# What is a photopeak?

I'm currently studying for an exam, where I'm looking into decays and gamma radiation. I then have a diagram where there are stuff like "Compton scattering", "Single Escape Peaks", "Double Escape Peaks" which all are calculated if I know the value of the photopeak. And all these three are actually quite well explained

But, nothing in my notes actually tells me what the photopeak is :/

So could anyone explain, just briefly, what the photopeak is/means, at least in this regard.

Thanks in advance :)

• The photopeak is the peak formed by the case where the gamma ray deposits all of its energy in the detector. This can happen because the gamma interacts once through the photoelectric effect. It can also happen if the gamma initially interacts through Compton scattering or pair production, but the secondary particles then are also completely absorbed.
– user4552
Jun 23, 2013 at 16:02

## 2 Answers

[Oops, posted this as a comment, but meant it to be an answer.]

The photopeak is the peak formed by the case where the gamma ray deposits all of its energy in the detector. This can happen because the gamma interacts once through the photoelectric effect. It can also happen if the gamma initially interacts through Compton scattering or pair production, but the secondary particles then are also completely absorbed.

• So is it usually the highest peak, or peaks ? 'Cause I'm thinking that it is possible to be more than one depending on what you are detecting ? Jun 23, 2013 at 16:50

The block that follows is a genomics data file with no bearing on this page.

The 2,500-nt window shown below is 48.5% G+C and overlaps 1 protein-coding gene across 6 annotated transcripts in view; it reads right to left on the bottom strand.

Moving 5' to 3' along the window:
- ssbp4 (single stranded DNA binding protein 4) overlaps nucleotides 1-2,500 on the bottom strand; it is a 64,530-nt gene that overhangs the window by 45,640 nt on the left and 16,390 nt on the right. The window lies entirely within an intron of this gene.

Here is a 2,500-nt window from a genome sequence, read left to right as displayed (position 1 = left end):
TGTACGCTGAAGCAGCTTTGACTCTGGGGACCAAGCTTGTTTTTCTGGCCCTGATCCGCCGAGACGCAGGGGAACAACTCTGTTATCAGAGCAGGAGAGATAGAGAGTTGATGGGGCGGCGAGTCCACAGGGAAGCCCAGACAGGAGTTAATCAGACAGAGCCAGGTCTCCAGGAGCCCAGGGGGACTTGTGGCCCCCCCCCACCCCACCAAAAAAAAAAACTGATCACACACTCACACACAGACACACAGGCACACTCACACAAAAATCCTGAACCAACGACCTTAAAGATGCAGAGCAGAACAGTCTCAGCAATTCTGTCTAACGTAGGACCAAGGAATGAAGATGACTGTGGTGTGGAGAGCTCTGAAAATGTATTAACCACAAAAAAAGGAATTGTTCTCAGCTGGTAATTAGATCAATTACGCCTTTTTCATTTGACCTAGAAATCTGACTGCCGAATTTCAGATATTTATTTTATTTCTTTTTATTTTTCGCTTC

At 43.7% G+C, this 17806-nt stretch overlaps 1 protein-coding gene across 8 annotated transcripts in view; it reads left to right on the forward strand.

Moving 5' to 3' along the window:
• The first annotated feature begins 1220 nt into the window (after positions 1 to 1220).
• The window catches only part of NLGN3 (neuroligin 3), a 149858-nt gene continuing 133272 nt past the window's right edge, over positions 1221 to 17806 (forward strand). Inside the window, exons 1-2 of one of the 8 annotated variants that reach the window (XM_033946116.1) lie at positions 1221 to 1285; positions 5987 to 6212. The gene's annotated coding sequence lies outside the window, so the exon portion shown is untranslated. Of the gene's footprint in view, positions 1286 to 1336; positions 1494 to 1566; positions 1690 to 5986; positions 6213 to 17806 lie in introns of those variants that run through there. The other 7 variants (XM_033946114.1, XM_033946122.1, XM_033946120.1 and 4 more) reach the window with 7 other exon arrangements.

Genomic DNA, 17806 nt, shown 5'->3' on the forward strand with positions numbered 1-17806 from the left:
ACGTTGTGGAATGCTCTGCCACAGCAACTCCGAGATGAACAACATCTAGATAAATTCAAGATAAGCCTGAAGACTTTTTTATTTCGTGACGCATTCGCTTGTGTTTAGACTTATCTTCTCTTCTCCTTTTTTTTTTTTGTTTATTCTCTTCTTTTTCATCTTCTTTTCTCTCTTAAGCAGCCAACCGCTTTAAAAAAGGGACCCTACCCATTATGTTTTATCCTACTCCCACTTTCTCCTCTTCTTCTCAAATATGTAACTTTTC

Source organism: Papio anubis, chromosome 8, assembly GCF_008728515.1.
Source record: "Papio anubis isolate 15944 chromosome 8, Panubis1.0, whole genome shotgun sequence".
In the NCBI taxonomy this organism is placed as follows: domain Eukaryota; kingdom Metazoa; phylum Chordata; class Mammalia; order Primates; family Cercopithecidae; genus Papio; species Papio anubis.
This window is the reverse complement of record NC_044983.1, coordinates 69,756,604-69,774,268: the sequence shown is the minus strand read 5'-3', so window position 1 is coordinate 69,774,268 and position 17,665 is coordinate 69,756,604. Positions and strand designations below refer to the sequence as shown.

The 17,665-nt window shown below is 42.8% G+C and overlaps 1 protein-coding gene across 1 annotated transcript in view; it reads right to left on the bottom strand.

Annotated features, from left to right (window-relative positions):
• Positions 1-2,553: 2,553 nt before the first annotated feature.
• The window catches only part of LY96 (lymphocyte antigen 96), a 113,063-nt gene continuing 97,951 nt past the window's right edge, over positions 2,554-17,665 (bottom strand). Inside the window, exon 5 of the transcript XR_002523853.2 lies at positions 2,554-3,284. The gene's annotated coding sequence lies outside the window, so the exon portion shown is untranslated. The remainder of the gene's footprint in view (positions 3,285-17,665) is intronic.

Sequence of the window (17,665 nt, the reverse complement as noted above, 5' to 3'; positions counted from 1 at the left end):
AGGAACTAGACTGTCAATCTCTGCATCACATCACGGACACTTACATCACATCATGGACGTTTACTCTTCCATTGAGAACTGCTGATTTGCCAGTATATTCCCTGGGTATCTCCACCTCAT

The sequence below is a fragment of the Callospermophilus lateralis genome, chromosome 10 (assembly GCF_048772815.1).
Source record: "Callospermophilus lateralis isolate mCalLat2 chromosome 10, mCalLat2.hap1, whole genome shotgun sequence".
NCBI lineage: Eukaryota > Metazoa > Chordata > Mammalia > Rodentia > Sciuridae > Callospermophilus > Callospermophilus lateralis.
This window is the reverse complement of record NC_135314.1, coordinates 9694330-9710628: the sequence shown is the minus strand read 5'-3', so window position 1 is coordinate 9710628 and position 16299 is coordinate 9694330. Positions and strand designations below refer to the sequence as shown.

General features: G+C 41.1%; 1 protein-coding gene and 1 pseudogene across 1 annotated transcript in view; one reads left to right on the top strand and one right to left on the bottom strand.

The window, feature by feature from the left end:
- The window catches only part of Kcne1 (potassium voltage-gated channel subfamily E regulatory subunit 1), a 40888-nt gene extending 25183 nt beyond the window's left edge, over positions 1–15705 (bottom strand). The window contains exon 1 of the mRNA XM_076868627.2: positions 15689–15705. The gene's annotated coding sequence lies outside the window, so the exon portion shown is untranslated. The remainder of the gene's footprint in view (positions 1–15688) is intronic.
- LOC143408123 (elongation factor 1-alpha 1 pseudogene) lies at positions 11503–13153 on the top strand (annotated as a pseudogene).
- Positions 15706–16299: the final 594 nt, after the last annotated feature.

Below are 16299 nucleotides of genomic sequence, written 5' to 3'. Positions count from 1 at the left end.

• @DenverDang Compared to the three other things you listed, the photopeak will have the highest energy, since everything else only captures part of the original energy. It won't necessarily have the largest area or highest height. Of course there could be a coincidence peak, where two gammas are fully absorbed at the same time - this will occur at double the photopeak energy and will be stronger in detectors with worse time resolution.
– user10851
Jun 23, 2013 at 19:22
• @ChrisWhite So if I look at this spectrum: speedy.sh/BPDSx/spektre-2.pdf it is not wrong to conclude that the three peaks in the top spectrum is actually photopeaks from the decay of Mn-56 to Fe-56 ? Or do I actually have to calculate "the three other things" ,which I have done in the bottom spectrum (Just a zoomed view of the top spectrum), to be totally sure which is which ? Jun 23, 2013 at 19:52

A peak which is formed due to the complete absorption of photon energy in the detector is called "photo peak",